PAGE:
6 Questions small businesses should ask about technology

1. Your existing technology is outdated.

While we don’t advocate upgrading your hardware every time a shiny new solution debuts, all technology has a shelf life. Often, business technology can be stretched a little longer than consumer goods, but it’s still important to keep a close watch on how your machines and systems are functioning. There will come a point when a piece of software or hardware won’t serve you well any more.

For example, a business laptop is usually on the market for about two-and-a-half to five years, and manufacturers keep necessary parts in stock to provide service beyond that five-year mark. Apple, on the other hand, calls products made more than five years ago “vintage” and won’t service anything once it reaches that point.

Takeaway: If the device in question can no longer be serviced or requires maintenance more than once every six months, it’s probably time to upgrade. Pro tip: Ideally, when upgrading, you should look for a replacement that’s primed to adapt as the landscape expands and evolves.

2. Major companies standardize on it.

The NFC example mentioned above is a perfect case of a technological tipping point. When Apple and Google both decided to standardize mobile payments around NFC, it automatically became the standard.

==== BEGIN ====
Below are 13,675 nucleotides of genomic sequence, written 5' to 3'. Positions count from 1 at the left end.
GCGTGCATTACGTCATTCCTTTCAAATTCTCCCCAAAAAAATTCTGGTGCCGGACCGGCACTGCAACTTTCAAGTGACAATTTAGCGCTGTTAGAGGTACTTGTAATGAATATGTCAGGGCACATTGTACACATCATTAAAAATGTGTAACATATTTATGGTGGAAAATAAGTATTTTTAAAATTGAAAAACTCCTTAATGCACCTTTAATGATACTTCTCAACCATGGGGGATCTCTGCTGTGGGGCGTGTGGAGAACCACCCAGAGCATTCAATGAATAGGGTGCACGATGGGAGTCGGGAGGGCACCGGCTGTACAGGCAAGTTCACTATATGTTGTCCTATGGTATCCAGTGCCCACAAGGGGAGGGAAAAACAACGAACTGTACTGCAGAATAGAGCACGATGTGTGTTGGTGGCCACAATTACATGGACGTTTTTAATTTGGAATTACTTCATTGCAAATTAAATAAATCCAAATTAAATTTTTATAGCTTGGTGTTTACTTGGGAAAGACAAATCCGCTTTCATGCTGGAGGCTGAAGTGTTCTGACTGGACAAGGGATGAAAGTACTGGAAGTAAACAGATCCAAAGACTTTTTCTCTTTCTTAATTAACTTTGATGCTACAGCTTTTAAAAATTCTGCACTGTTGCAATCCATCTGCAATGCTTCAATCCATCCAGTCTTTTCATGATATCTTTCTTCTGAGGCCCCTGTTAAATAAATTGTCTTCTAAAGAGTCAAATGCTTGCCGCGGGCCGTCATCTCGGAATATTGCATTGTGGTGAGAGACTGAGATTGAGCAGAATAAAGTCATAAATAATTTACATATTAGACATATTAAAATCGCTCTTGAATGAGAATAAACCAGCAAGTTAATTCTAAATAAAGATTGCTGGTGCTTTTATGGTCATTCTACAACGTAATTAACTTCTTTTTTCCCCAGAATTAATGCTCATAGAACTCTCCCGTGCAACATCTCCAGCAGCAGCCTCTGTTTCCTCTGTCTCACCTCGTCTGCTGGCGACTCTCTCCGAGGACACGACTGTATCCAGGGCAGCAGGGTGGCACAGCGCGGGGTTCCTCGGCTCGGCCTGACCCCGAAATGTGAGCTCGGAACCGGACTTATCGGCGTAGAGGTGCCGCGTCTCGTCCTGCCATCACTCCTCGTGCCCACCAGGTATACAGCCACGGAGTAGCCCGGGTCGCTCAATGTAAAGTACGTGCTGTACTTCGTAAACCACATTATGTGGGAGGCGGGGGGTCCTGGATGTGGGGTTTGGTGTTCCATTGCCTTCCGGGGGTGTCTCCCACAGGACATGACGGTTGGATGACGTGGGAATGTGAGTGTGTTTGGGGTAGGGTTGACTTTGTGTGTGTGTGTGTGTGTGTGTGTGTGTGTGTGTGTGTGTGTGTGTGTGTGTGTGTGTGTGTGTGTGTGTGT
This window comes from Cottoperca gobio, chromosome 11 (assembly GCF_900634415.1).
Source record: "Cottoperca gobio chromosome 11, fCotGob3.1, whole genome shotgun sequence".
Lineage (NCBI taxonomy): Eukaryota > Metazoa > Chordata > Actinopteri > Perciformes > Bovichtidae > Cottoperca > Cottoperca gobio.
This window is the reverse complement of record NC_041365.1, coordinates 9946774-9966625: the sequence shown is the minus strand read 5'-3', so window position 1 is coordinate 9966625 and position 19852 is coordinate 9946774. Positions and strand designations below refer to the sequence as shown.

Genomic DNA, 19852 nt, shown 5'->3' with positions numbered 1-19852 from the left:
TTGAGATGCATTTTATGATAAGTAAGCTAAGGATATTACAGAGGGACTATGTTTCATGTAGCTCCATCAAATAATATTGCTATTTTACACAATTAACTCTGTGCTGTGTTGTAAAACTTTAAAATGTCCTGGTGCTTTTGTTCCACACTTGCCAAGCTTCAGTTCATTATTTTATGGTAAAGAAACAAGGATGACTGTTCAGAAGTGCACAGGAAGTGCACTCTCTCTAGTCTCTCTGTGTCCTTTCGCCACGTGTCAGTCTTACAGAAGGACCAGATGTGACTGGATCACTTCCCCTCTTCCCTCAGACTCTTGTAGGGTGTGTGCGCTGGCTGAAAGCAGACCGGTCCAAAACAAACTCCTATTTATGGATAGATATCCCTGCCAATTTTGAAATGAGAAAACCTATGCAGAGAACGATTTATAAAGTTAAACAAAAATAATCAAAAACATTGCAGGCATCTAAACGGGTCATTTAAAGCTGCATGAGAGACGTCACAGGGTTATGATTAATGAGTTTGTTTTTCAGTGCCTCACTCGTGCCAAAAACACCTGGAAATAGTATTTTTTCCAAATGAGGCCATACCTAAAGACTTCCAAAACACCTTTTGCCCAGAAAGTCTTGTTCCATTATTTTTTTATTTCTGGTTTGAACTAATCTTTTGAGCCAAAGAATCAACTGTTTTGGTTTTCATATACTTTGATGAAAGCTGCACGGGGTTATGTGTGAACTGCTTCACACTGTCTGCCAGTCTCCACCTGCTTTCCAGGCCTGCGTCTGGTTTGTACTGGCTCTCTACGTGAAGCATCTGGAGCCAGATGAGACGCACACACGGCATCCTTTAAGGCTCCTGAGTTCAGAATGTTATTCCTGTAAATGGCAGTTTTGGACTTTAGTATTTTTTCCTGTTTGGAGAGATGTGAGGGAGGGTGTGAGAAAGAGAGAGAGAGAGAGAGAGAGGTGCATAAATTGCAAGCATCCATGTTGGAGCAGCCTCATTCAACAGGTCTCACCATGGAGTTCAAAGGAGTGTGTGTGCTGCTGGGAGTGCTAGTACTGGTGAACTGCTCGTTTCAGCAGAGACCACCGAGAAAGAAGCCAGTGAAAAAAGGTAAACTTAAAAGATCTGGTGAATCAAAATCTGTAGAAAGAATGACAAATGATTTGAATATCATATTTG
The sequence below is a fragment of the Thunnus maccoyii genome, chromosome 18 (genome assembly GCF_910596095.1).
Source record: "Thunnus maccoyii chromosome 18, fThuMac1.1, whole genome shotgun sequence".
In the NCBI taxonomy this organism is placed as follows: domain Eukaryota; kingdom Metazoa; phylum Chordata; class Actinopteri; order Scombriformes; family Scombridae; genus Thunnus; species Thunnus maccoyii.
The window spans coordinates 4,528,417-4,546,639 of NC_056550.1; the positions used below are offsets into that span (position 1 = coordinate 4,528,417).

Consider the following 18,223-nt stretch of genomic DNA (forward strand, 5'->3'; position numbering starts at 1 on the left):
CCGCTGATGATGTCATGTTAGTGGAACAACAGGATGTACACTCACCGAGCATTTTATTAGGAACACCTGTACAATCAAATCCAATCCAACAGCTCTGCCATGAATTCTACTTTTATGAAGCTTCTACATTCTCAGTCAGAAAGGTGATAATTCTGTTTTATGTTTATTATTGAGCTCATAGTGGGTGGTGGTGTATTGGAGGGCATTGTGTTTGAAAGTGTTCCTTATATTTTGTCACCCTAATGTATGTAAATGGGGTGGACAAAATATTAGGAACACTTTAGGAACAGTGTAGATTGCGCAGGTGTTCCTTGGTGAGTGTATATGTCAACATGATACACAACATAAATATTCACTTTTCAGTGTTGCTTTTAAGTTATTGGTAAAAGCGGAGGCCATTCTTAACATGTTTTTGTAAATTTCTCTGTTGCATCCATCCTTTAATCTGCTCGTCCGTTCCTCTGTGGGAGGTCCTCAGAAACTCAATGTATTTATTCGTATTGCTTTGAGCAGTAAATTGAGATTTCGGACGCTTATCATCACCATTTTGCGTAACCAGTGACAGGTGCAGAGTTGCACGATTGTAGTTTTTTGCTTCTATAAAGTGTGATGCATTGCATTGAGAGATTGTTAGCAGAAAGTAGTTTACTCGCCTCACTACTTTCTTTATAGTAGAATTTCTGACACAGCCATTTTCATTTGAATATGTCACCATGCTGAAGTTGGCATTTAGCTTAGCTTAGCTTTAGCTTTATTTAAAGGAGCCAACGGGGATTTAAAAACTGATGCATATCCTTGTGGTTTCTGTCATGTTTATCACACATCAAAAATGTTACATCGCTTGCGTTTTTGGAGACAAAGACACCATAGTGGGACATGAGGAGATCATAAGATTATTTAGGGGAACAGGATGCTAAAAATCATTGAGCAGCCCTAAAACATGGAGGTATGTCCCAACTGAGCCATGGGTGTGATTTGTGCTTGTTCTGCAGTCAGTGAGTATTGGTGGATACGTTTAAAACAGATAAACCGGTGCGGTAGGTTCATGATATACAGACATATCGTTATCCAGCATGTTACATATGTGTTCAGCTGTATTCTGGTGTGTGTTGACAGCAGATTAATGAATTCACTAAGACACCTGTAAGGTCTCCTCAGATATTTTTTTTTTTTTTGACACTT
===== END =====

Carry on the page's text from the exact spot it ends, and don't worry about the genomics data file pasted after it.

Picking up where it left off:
The business world has quickly gotten in line: Point-of-sale systems and payment terminals accepting Apple Pay

Takeaway: If a technology is adopted by the major players in a given arena, it’s a pretty sure bet that it won’t fade away anytime soon. In cases where that technology can help you deliver a better experience to your customers, you can go ahead and upgrade without worrying about a replacement coming tomorrow.

3. It’s huge among your competitors.

Sometimes, a few stores adopt the latest technology to pull ahead of the curve. But that’s not reason enough for you to hop on board, especially as a small business, so it’s important to keep an eye out for technologies with lasting power.

If a particular technology is being adopted widely by your competitors (large or small) and they’re clearly seeing success from it, you should at least consider getting on the bandwagon.

Data-backed loyalty programs are a good example of a technology that’s being adopted widely at businesses large and small. These days, loyalty programs are reasonably priced and easy to implement, plus their impact can be significant when executed well. As a bonus, they provide valuable customer information that will help your marketing strategy down the road.

Takeaway: Of course, there’s no hard-and-fast rule, but if at least half your competitors have invested in a particular technology, you can probably assume that it has transitioned from trend to table stakes. It’s up to you how early or late you want to be to any party, but the longer you wait, the more you’ll just be catching up to everyone else.

4. Large businesses have thrown their support behind the technology.

Although it may seem like big-name companies are ahead of the game when it comes to technology, as a small business, you can use their experience to your advantage when considering a tech upgrade. Because of your size, you’re nimbler by nature, making the adoption of new technology a much faster process.

Take the rising popularity of beacons, for example. These in-store, location-based transmitters communicate with consumers’ phones to push out sale notifications and other relevant, real-time information. Stores from Macy’s to Lord & Taylor to Walmart to Apple have all embraced this tool to better engage customers.